Floods in Guyana and Trinidad

Record levels of rainfall in parts of the Caribbean have led to some flooding in Guyana and Trinidad.


The heavy rainfall began on Wednesday 27 November and has since caused flooding in parts of the Guyana capital, Georgetown, and also other coastal areas. Shops, offices, schools and even the Magistrate’s Court were closed as a result of the floods.

Flooded School in Georgetonw, 2010. Photo: stabroeknews.com
Flooded School in Georgetonw, 2010. Photo: stabroeknews.com

The heaviest of the rainfall lasted for about 6 hours, and resulted in record levels of 128.9mm in Georgetown, the highest since 1892. Local media claim the rain fell at an intensity of 21.5mm per hour, higher than that of the floods in 2004 and 2005.

Further rainfall is expected, possibly between 50mm and 100mm over the course of the day. Flash flood warnings remain in effect, chiefly for the flood prone areas along Guyana’s coast.

Local authorities are working on clearing drainage canals, and ensuring that pumping stations are working sufficiently. There are reports that 2 major pumps in the area 9 Kingston (forestry) and Lama Canal) are not working, leaving parts of Georgetown more vulnerable to flooding.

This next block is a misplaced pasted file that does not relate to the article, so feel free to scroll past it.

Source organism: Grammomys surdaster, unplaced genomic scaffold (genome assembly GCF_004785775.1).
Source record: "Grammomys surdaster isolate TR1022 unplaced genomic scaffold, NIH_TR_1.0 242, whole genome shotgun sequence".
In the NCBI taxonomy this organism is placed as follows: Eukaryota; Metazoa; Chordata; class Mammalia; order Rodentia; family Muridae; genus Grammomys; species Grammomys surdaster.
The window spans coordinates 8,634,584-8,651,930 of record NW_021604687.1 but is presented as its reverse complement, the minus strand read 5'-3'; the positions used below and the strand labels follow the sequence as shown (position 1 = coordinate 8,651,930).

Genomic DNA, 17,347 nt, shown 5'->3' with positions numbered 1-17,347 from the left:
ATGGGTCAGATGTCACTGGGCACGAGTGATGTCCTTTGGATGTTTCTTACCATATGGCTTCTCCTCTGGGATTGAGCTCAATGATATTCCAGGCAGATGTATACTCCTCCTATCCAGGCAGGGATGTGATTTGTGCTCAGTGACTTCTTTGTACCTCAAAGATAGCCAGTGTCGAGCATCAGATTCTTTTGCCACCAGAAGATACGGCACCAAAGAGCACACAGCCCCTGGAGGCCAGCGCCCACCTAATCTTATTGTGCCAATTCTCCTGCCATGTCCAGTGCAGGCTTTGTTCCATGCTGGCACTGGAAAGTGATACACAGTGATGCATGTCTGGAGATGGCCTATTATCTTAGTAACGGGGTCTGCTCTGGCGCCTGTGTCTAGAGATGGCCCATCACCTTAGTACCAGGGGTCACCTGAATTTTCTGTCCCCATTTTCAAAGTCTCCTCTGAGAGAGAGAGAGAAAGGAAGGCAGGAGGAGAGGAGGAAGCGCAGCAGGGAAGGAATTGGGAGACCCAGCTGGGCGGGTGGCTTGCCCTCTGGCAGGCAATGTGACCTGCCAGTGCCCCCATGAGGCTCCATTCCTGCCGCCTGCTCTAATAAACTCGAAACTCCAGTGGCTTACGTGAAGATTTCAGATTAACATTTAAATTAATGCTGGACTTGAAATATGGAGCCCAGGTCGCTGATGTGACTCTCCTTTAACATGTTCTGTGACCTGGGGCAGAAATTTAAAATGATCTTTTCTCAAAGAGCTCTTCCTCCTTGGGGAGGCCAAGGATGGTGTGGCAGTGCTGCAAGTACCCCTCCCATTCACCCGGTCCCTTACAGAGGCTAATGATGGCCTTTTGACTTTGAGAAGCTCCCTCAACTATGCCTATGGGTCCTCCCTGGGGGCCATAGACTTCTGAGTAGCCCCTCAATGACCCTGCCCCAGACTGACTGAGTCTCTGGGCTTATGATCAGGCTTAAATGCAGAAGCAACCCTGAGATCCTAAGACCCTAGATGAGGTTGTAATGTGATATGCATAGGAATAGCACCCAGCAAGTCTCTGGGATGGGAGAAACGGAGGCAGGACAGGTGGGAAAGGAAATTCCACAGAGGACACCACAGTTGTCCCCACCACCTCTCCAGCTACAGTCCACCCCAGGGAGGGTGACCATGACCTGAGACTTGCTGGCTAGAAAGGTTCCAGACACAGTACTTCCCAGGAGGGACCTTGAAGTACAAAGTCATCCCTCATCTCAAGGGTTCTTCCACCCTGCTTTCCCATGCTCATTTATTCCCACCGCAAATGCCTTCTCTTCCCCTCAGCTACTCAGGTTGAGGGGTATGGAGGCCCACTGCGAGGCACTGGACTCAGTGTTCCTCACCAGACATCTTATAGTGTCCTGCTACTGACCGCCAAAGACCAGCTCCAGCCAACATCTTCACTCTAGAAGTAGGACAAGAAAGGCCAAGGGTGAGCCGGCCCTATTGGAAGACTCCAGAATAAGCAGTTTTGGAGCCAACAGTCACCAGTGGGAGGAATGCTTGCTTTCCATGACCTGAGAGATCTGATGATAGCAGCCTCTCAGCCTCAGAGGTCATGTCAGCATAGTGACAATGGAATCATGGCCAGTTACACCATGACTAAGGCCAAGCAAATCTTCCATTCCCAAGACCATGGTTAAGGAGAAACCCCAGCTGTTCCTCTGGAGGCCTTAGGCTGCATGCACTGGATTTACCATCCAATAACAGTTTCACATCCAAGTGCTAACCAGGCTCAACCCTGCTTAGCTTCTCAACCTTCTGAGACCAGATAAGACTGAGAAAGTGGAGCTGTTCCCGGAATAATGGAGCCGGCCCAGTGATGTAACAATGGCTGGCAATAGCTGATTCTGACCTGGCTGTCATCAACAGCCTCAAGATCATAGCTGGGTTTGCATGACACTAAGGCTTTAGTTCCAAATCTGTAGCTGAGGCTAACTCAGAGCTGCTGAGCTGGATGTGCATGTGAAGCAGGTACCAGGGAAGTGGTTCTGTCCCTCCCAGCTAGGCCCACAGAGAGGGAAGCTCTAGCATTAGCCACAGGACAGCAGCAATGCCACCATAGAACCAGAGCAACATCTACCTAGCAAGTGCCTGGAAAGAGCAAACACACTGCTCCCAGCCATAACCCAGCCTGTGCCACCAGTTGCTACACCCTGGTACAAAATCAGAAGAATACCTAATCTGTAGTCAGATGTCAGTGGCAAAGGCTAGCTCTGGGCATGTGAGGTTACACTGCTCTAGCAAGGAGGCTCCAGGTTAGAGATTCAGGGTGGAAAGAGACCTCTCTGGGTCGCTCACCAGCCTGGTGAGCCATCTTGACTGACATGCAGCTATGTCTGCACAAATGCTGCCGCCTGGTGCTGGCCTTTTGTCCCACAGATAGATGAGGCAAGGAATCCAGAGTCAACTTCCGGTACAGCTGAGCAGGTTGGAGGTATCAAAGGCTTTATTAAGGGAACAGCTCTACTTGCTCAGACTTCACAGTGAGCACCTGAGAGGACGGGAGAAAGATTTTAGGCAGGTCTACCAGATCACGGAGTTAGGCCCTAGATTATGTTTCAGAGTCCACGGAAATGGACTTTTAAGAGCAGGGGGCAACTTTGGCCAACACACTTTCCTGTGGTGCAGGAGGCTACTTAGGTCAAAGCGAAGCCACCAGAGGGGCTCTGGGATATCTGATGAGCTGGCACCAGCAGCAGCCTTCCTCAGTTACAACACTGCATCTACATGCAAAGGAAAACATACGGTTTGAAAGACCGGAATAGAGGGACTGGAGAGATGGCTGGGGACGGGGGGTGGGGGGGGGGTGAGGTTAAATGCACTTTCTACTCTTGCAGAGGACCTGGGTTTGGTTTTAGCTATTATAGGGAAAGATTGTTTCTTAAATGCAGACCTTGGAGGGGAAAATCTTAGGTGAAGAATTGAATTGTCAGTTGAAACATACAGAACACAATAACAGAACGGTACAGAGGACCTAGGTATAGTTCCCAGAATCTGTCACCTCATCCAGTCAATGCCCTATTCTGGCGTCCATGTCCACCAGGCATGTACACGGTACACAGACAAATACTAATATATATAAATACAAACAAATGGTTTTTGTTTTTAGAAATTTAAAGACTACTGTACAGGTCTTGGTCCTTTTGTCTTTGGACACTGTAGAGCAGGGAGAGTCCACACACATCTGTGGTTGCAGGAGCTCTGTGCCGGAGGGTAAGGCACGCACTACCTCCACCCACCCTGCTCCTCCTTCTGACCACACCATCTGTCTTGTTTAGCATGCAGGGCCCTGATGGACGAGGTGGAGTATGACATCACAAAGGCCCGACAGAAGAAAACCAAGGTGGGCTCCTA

Trinidad experienced a similar story after heavy rainfall on 26 to 27 November left many parts of the island suffering from flooding.

The local newspaper, Trinidad Express, says that the worst affected areas are Monkey Town, Barrackpore, Ste Madeleine, Debe, Penal, Otaheite and Cross Crossing, and San Fernando. Some of the island’s smaller rivers have also overflowed in Sangre Grande, San Rafael and Caparo. Levels of the Caroni River were dangerously high, but had not, as yet, overflowed.

Although the flooding caused some hardship for Trinidad’s motorists, only a few homes and buildings have been reported as flooded.

Trinidad and Tobago Prime Minister Kamla Persad-Bissessar, said “As you can see, the water is rising. And therefore all systems are on the alert in the event that we have to deal with anything.” The country’s Office of Disaster Preparedness and Management (ODPM) warned of possible landslides in flooded areas, and also of the threat of rising river levels, especially to those in low lying areas.

Trinidad and Tobago Meteorological Service also issued flood warnings, and have forecast further rainfall for today.


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Sources: The Daily Herald; Trinidad Express